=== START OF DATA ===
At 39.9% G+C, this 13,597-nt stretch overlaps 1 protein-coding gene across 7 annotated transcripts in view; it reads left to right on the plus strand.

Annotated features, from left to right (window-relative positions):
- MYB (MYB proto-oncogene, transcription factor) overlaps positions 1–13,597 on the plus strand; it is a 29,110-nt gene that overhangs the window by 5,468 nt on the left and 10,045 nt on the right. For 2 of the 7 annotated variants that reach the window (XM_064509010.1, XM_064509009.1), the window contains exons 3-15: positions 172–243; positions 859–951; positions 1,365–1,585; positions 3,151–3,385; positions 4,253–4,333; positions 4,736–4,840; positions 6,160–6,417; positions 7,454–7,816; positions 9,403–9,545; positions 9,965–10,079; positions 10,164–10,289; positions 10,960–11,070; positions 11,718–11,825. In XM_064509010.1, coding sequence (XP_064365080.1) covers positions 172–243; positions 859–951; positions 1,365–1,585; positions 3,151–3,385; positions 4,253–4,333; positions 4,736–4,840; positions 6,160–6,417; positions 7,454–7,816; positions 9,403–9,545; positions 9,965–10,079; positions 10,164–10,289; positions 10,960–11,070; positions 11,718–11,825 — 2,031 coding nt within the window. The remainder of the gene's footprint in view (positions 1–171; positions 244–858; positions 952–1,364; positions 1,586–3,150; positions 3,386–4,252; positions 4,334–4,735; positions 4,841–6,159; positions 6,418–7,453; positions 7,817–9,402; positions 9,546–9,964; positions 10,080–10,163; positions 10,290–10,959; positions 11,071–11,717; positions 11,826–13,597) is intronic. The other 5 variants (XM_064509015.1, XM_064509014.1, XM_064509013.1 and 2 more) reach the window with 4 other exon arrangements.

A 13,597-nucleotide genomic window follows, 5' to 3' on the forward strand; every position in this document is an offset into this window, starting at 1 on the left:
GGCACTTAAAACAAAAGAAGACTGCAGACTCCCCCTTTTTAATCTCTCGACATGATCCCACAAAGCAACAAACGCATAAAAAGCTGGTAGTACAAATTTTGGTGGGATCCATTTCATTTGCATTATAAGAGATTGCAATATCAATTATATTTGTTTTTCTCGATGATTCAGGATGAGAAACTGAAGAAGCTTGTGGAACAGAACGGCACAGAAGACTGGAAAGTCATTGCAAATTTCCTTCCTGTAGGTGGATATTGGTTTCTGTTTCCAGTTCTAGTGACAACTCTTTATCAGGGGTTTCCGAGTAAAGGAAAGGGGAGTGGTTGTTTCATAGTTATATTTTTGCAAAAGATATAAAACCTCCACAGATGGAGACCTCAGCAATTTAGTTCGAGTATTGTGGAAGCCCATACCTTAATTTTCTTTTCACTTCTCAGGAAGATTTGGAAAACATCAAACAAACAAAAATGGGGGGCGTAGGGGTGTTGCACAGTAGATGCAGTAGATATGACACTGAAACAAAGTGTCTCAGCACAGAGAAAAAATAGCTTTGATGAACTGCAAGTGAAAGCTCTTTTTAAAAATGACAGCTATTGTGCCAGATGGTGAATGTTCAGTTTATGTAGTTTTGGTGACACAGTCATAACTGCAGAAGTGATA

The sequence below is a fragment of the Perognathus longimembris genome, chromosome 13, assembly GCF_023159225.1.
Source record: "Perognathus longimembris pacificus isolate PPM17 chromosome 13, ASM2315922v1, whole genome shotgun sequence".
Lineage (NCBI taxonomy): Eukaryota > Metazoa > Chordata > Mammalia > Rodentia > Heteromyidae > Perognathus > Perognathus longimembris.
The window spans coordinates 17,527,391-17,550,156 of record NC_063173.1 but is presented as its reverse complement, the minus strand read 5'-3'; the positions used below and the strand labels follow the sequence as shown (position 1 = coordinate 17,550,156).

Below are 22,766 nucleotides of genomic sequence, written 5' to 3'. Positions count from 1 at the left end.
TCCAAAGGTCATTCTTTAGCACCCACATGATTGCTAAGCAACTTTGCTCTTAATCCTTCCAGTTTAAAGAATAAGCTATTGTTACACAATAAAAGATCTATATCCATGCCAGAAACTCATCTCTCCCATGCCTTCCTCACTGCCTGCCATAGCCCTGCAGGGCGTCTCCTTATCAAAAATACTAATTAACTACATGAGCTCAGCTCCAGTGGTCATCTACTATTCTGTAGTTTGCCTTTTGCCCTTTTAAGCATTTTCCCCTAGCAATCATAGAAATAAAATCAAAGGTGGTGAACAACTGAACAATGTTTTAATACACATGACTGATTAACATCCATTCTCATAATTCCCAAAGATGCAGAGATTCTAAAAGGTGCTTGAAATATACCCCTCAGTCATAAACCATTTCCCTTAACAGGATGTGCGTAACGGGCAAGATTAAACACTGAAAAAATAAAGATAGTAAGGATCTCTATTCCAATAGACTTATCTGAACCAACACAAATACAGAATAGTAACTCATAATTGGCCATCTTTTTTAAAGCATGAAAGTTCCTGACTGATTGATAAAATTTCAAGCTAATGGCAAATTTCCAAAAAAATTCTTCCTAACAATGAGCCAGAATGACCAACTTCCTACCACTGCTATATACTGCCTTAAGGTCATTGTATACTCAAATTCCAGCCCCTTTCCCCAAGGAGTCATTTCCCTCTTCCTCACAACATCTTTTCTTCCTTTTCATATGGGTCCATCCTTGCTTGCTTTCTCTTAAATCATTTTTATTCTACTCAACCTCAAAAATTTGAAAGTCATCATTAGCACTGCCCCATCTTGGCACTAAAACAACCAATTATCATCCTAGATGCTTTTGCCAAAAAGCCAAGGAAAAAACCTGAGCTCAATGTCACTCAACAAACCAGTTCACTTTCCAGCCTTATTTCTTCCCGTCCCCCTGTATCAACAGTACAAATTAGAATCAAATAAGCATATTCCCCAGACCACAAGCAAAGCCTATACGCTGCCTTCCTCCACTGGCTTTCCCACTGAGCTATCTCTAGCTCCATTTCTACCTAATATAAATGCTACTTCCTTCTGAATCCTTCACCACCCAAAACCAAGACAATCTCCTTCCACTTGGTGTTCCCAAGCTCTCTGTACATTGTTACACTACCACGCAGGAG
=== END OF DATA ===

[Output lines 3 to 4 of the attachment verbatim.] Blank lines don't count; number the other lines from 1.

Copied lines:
- MYB (MYB proto-oncogene, transcription factor) overlaps positions 1–13,597 on the plus strand; it is a 29,110-nt gene that overhangs the window by 5,468 nt on the left and 10,045 nt on the right. For 2 of the 7 annotated variants that reach the window (XM_064509010.1, XM_064509009.1), the window contains exons 3-15: positions 172–243; positions 859–951; positions 1,365–1,585; positions 3,151–3,385; positions 4,253–4,333; positions 4,736–4,840; positions 6,160–6,417; positions 7,454–7,816; positions 9,403–9,545; positions 9,965–10,079; positions 10,164–10,289; positions 10,960–11,070; positions 11,718–11,825. In XM_064509010.1, coding sequence (XP_064365080.1) covers positions 172–243; positions 859–951; positions 1,365–1,585; positions 3,151–3,385; positions 4,253–4,333; positions 4,736–4,840; positions 6,160–6,417; positions 7,454–7,816; positions 9,403–9,545; positions 9,965–10,079; positions 10,164–10,289; positions 10,960–11,070; positions 11,718–11,825 — 2,031 coding nt within the window. The remainder of the gene's footprint in view (positions 1–171; positions 244–858; positions 952–1,364; positions 1,586–3,150; positions 3,386–4,252; positions 4,334–4,735; positions 4,841–6,159; positions 6,418–7,453; positions 7,817–9,402; positions 9,546–9,964; positions 10,080–10,163; positions 10,290–10,959; positions 11,071–11,717; positions 11,826–13,597) is intronic. The other 5 variants (XM_064509015.1, XM_064509014.1, XM_064509013.1 and 2 more) reach the window with 4 other exon arrangements.

A 13,597-nucleotide genomic window follows, 5' to 3' on the forward strand; every position in this document is an offset into this window, starting at 1 on the left: